During the nineteenth century, Romanticism had spread alongside imperialism with the poet taking root as legislators throughout the British Empire and their colonies. As a result, their writing often mirrored the imperial project due to pressures to develop a national literature. In reaction to this spread of Romanticism with imperialism, these Brown Romantics rose to challenge the dominance of the British poets by mobilizing Brown Romanticism against British Romanticism.
However, the balance of power between these two communities served to exclude only the Brown Romantic as the English Romantic held a sovereign position of cultural authority in this literary debate allowing them to dictate the discourse of taste across the British colonies and become synonymous with it. In contrast, the Brown Romantic was held in a conflicting position where he was to become a slave of the established taste or risk their authorship by defining it. Despite this lower seat, Brown Romantics still managed to challenge these laws of taste and the sovereignty of the English Romantic by not as an opposing movement towards Romanticism but rather as a force that tried to change it from within.
One such Brown Romantic comes from India with the poet Henry Derozio who had set his works in conversation to his British contemporaries to reflect their Romantic themes and poetic greatness as he continually revised these conventions in hopes of being able to engage with them and change the paradigm from within. This had led to critics accusing Derozio of imitation and lacking originality, but others saw Derozio as a representative of the emergence of Indian Romanticism. Despite his efforts to engage in this dialogue, Derozio went generally unacknowledged and was criticized for his imitative style mirroring that of his British counterparts and was excluded from the class called the Romantics.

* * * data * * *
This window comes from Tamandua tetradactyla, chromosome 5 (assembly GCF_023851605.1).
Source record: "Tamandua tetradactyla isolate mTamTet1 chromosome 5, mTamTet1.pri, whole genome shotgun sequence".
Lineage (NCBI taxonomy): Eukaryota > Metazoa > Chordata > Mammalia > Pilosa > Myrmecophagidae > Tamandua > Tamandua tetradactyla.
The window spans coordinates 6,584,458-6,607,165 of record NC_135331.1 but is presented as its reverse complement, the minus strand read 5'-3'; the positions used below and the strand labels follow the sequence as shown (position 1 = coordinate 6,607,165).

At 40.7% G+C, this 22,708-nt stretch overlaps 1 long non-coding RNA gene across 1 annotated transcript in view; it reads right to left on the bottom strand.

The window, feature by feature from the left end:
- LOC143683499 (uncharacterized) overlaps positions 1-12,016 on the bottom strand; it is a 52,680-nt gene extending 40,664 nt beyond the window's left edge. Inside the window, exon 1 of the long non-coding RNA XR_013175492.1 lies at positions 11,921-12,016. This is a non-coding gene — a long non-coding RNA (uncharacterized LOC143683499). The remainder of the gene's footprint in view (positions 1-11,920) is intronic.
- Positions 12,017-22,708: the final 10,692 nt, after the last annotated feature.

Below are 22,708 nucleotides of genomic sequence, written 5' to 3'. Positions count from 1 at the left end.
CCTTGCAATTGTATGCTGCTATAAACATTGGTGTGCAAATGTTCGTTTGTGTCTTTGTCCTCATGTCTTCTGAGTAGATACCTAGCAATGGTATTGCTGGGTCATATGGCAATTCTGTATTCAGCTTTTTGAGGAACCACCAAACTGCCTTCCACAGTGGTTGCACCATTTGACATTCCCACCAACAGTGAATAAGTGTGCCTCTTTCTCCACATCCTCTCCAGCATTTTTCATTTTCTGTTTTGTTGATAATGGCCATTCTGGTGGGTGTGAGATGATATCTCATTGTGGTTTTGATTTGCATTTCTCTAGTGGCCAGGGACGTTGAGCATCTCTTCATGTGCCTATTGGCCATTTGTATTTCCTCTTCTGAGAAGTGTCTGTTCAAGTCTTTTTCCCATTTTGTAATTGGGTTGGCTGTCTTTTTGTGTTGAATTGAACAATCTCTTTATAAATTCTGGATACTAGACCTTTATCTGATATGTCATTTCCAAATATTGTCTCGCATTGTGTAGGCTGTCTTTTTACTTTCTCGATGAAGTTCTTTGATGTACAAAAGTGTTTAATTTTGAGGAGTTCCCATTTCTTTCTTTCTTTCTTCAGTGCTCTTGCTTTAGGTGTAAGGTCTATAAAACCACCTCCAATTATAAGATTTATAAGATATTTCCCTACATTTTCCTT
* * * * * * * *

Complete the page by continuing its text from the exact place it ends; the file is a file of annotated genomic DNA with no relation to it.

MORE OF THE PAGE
By no means were Brown Romantics figures of resistance to this form of imperialism for they turned to poetry in hopes of the ideal that Romanticism promised which was the global participation in this literary conference. Brown Romantics strived for the desire to contest with their contemporaries, not oppose them, in a transnational dialogue to agree among global tastes.
Thus, Chander's Brown Romantic can serve as a revealing mirror that illuminates the cultural attitudes and values of their contemporaries with its history and discourse being that of its inclusive exclusion of those who challenged its laws with these Brown Romantics being the unsung heroes of this revolution against the literary empire within Romanticism.
Understanding “Orientalism” to Diversify 21st-Century Studies
Orientalism is a pervading discourse throughout the 19th century. As Raymond Schwab indicates in his work, Oriental Renaissance, Britain’s exposure to the countries of the “East,” there was a revitalization of the British imagination. This “Oriental Renaissance” gave birth to new ideas, images, and landscape as well as a new trail of colonization, stereotyping, and problematic depictions of people living in these countries.
British Romantics did not simply translate their experiences with the countries that they invaded and colonized, but rather, they created symbols, stereotypes, and caricatures that are carried through in current depictions of Asian, Indian, or Middle Eastern people in modern film and literature. Some of these include: wisdom, other, foreign, mystification, sexuality, magic, spiritual, super-natural, strange, wild, feminine, savage, etc. Romantic writers, including writers of the annuals and periodicals that were being published at the time, helped shape the public’s prejudices towards citizens that lived in countries like India. Certain examples are easily found in both the Oriental Annual and the Bengal Annual.
Not only did it shape public thought of different races and nationalities, but I would argue that it encouraged colonialism and systematic racism. By making these “Oriental” countries into symbols of savagism and barbarism, it eased the consciousness of legislators and colonists to justify invasion, theft of land, and forced labor. While it may be true that the exposure to different countries revitalized the Romantic imagination, the political engagement it not so simple and clean.